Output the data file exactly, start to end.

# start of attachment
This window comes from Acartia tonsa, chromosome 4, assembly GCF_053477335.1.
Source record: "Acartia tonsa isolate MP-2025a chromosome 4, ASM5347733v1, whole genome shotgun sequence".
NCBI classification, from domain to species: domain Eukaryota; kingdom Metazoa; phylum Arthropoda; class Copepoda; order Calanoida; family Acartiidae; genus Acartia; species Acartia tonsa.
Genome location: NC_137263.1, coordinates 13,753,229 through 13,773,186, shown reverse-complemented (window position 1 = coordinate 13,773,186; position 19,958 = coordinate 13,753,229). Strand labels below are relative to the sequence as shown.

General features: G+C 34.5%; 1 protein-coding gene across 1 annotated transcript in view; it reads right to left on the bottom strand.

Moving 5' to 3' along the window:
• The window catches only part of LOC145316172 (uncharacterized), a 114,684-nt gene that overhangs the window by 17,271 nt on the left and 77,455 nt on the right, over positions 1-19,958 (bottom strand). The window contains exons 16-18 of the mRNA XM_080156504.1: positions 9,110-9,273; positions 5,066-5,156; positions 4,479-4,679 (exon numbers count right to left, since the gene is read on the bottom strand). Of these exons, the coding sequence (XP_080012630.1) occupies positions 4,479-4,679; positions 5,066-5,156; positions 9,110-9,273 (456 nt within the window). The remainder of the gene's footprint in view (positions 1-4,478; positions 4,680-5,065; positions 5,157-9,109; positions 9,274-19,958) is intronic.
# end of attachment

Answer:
This window comes from Acartia tonsa, chromosome 4, assembly GCF_053477335.1.
Source record: "Acartia tonsa isolate MP-2025a chromosome 4, ASM5347733v1, whole genome shotgun sequence".
NCBI classification, from domain to species: domain Eukaryota; kingdom Metazoa; phylum Arthropoda; class Copepoda; order Calanoida; family Acartiidae; genus Acartia; species Acartia tonsa.
Genome location: NC_137263.1, coordinates 13,753,229 through 13,773,186, shown reverse-complemented (window position 1 = coordinate 13,773,186; position 19,958 = coordinate 13,753,229). Strand labels below are relative to the sequence as shown.

General features: G+C 34.5%; 1 protein-coding gene across 1 annotated transcript in view; it reads right to left on the bottom strand.

Moving 5' to 3' along the window:
• The window catches only part of LOC145316172 (uncharacterized), a 114,684-nt gene that overhangs the window by 17,271 nt on the left and 77,455 nt on the right, over positions 1-19,958 (bottom strand). The window contains exons 16-18 of the mRNA XM_080156504.1: positions 9,110-9,273; positions 5,066-5,156; positions 4,479-4,679 (exon numbers count right to left, since the gene is read on the bottom strand). Of these exons, the coding sequence (XP_080012630.1) occupies positions 4,479-4,679; positions 5,066-5,156; positions 9,110-9,273 (456 nt within the window). The remainder of the gene's footprint in view (positions 1-4,478; positions 4,680-5,065; positions 5,157-9,109; positions 9,274-19,958) is intronic.